Managing Social Space

Common Coping Mechanisms

Given the crisis state of spatial affairs entailed by agoraphobia, it is unsurprising that the subjects should attempt to find ways to protect themselves. Erving Goffman’s sociology has been inspirational for feminist studies of agoraphobia because of his attempts to elucidate the nature of less pathological social anxieties (such as everyday embarrassments) and the tactics by which they are managed. Goffman demonstrates that nonphobics feel a similar (though less pressing) need to negotiate boundaries between and distance from others, often using what he terms involvement shields, such as dark glasses or a raised newspaper to block eye contact or interaction in social spaces of, for example, public transport. Such tactics are invaluable for agoraphobics, who employ them far more frequently and less casually to manage anxiety and reinforce their weakened boundaries. Other phobic tactics include holding an umbrella or pushing a bicycle to create a sense of private and protective space around the fragile self that keeps others at a safe distance.

Being Housebound

Such tactics are not always, however, experienced as sufficiently protective, and some agoraphobics withdraw from social space entirely, becoming more or less temporarily housebound. Agoraphobic vulnerability can mean the sufferer feels she has no choice but to remain exclusively within the home, assuming its protective boundaries as reinforcement and extension of the psychocorporeal boundaries of the self. The agoraphobic thus incorporates her own four walls as an essential element of her ontological or existential security.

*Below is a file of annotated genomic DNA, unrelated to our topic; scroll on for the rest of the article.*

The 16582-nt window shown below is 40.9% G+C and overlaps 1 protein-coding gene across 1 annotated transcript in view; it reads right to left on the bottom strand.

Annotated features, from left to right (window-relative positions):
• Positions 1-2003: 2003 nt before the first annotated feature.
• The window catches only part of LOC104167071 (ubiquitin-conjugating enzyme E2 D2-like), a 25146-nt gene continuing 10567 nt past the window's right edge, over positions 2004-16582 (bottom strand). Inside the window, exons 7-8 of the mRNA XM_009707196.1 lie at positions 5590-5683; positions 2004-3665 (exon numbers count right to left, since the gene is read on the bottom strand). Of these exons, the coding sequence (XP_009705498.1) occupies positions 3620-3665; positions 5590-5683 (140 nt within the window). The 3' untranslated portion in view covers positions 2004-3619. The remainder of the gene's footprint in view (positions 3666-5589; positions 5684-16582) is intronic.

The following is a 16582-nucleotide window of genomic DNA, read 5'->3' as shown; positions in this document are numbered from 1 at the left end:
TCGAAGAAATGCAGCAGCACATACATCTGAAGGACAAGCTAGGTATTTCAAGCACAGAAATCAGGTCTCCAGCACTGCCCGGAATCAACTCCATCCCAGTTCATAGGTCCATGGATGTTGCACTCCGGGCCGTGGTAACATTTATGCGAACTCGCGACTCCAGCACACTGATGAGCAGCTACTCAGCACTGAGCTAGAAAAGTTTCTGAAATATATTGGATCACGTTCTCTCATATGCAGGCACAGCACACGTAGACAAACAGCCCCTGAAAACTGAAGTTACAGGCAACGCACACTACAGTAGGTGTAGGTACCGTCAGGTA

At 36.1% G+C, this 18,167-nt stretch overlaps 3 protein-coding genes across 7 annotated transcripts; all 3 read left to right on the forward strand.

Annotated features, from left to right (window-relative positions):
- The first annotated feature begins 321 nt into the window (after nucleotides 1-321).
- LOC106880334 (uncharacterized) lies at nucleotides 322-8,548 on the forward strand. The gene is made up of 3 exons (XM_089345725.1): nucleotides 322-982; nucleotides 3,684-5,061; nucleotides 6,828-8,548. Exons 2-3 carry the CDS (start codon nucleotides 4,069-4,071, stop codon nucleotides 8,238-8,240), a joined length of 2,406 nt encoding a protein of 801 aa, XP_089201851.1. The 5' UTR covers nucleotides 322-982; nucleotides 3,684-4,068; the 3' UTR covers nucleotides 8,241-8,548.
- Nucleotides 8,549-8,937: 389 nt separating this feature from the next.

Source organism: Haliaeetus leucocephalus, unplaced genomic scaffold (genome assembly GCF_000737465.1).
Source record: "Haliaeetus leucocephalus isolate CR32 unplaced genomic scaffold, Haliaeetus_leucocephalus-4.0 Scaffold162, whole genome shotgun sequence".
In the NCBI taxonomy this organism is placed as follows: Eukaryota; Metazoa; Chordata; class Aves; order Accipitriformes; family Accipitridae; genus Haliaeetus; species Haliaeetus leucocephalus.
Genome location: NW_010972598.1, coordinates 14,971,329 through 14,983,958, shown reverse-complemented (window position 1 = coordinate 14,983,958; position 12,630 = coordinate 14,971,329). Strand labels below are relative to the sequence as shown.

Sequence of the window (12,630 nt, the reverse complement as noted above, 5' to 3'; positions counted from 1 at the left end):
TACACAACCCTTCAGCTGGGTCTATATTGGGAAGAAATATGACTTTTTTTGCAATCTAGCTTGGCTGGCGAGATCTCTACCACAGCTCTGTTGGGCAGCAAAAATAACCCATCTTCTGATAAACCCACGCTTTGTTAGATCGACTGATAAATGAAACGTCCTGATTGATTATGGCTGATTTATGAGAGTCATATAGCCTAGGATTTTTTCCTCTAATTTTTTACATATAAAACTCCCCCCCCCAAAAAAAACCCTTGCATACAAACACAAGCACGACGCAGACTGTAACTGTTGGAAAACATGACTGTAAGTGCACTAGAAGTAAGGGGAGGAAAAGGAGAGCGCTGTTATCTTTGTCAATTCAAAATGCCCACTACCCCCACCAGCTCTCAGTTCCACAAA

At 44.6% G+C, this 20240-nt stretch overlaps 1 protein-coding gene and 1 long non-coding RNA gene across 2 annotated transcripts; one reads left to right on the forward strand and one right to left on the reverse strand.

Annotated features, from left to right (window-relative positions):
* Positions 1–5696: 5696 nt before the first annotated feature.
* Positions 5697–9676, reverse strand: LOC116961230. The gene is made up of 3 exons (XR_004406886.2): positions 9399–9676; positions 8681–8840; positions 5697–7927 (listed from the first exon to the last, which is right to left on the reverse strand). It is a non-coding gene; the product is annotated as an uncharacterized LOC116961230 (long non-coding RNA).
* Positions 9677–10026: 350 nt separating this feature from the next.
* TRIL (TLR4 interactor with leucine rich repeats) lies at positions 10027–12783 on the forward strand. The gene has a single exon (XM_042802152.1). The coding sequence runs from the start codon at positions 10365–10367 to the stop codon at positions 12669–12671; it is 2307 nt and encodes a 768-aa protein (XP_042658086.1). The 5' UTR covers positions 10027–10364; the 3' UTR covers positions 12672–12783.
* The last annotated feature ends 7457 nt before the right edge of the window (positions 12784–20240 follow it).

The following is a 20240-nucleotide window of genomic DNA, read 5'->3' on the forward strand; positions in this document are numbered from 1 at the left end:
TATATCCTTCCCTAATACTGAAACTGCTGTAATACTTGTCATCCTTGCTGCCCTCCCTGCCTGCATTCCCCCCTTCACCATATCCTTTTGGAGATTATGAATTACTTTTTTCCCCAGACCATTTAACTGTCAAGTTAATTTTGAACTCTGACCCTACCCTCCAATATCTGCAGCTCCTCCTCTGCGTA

Feminist geographers have explored such issues in relation to distinctions between private and public spaces, arguing that, perhaps especially for the agoraphobic, the boundaries between these spheres are very much fluid and unfixed. This is evidenced by the fact that the home space traditionally conceived as private can itself become threatening and dangerous when, for example, relatives converge at Christmas. Likewise, the public space of the town center can be experienced as comfortable and safe when no one else is around. (Ironically, given the common and legitimate concerns of nonphobic women for their safety, this is often when darkness provides calm and cover from the socializing presence of others.)

The agoraphobic’s experience of home can be ambiguous in other ways; for some, home becomes so secure that they are rendered incapable of leaving, and it can thus simultaneously be experienced as both prison and asylum. But, despite the ambivalence of feelings, it is clearly the space of the home that is overwhelmingly perceived to be safe, the (anti)social space beyond its confines that menaces and disturbs.